Leader of Mount Tremper monastery dies at 78
By ANN GIBBONS, Daily Freeman, October 10, 2009
MOUNT TREMPER, NY (USA) -- As monks gather at the Zen Mountain Monastery here to celebrate the life of their recently deceased abbot and spiritual leader, they emit a continuing mantra about his life: teacher.
<< John Daido Loori, who carried the title roshi, died on Friday at age 78 after battling cancer.
John Daido Loori, who carried the title roshi, died at the monastery on Friday at age 78 after battling cancer.
“He was our spiritual director, but his overarching role was guiding and teaching,” said Geoffrey Shugen Arnold, a sensei, or teacher, who serves as vice abbot and branch president of the Zen Center of New York and also manages the National Buddhist Prison Sangha.
“Everyone who comes here experienced him in the present tense as teacher, but the monastery really opened them up to a whole new way of living and being,” Arnold said on Friday.
Loori was founder of the Mountains and Rivers Order of Zen Buddhism, abbot of the Zen Mountain Monastery on Plank Road in Mount Tremper and one of the most influential Zen teachers in the West.
Loori came from a working-class family background in Jersey City, N.J., and it was his love of photography from an early age that led him to seek a deeper spiritual connection in his life. He underwent 14 years of lay and monastic Zen training in New York and California, and in 1980, he founded the Mountains and Rivers Order of Zen Buddhism, one of the leading Zen training centers in the United States, at the Zen Mountain Monastery.
His life’s work was recognized by Franklin Pierce University in May of this year with an honorary doctor of humane letters degree.
The Zen Mountain Monastery is a monastic training center that provides traditional but distinctly Western Zen training to people of all ages and religious backgrounds. The monastery offers a variety of programs and retreats for both beginning and advanced Buddhist practitioners.
The monastery’s training schedule, with a resident community of female and male monastics, is a continuation of the centuries-old tradition established in the Zen Buddhist monasteries of China and Japan.
Loori, though dedicated to maintaining authentic Zen training, developed a singular style, called the Eight Gates of Zen, based on the Eightfold Path, involving both monastic and lay practitioners in a program of study that encompassed every aspect of daily life.
Regarded as someone with sharp business skills, he nevertheless admitted that founding the monastery was “the most illogical thing he had ever done,” Arnold said with a laugh. “He said, ‘I have no money and no people.’ But I think he knew at a deeply intuitive level that he was correct.”
Arnold said Loori’s way of helping students reach a deeper level of cognition about themselves was twofold: He had a lifelong relationship with art, recognizing that, for many people, art is an entry into the spiritual life; and he had a great love of nature.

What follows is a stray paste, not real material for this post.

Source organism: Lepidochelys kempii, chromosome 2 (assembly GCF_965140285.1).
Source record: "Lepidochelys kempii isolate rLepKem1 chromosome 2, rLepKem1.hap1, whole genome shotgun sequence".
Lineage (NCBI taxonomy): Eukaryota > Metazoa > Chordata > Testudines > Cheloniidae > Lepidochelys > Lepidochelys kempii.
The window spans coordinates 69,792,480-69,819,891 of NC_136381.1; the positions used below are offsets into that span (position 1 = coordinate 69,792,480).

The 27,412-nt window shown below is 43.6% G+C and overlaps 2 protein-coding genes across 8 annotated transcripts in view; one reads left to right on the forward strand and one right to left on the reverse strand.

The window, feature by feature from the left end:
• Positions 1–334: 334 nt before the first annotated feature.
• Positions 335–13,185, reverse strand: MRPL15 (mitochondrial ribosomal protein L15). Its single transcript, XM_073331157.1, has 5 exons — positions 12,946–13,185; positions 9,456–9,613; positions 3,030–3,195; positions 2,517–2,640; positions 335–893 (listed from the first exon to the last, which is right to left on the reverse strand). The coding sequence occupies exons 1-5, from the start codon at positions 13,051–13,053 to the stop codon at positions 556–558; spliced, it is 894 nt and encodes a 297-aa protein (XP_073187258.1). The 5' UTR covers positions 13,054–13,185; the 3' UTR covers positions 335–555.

“He believed he should speak for those who cannot speak for themselves,” Arnold said, explaining that although environmentalism, per se, is not specifically part of traditional Buddhist teaching, Loori nevertheless recognized the deep obligation in Buddhism to take care of things.
Konrad Ryushin Marchaj, another sensei and vice abbot of the Zen Mountain Monastery, observed that Loori, as a teacher, strove for a deep and intimate relationship with students, helping them clarify for themselves who they are and what they can offer.
“On a certain level, it’s really very simple,” Marchaj said. “He was helping each of us to become as human as we can be.” In that relationship, he said, the vow is to learn how closely one can know himself and the other person.
Marchaj said Loori selected him as a sensei because Loori recognized he would carry those vows and transmit them to future generations.
“He recognized that to be a teacher is to be a student for the rest of our live,” he said.
Judy Hojin Kimmel, a Dharma holder, in commenting on Loori’s twofold commitment to Zen Buddhism — the arts and the environment — said he saw both as part of living a complete life.
“We must take care of expression in our lives, and the environment,” she said. “He always said the question is to go as deep as we can to see what is really true — who we are and what we have to offer in gratitude for receiving the gift of this life.”
Loori was the author of 20 books on Buddhism, as well as an award-winning photographer and videographer whose work was exhibited at the Museum of Natural History, among other venues. His art and wildlife photography formed the core of a unique teaching program that integrated art and wilderness training by cultivating a deep appreciation of the relationship of Zen to the natural environment.
Loori was diagnosed with lung cancer about 18 months ago. His funeral service, at the Zen Mountain Monastery, will be announced after the traditional 49-day waiting period. Arrangements are by the E.B. Gormley Funeral Home, 87 Main St., Phoenicia.
Loori is survived by his wife, Rachel Loori Romero; two brothers, Joseph Lori and Sal Salerno; three sons, John Peter Loori, David Loori and Asian Loori; and four grandchildren.
After a ceremony in November, Arnold will succeed Loori as head of the order, and Marchaj will become abbot of the monastery.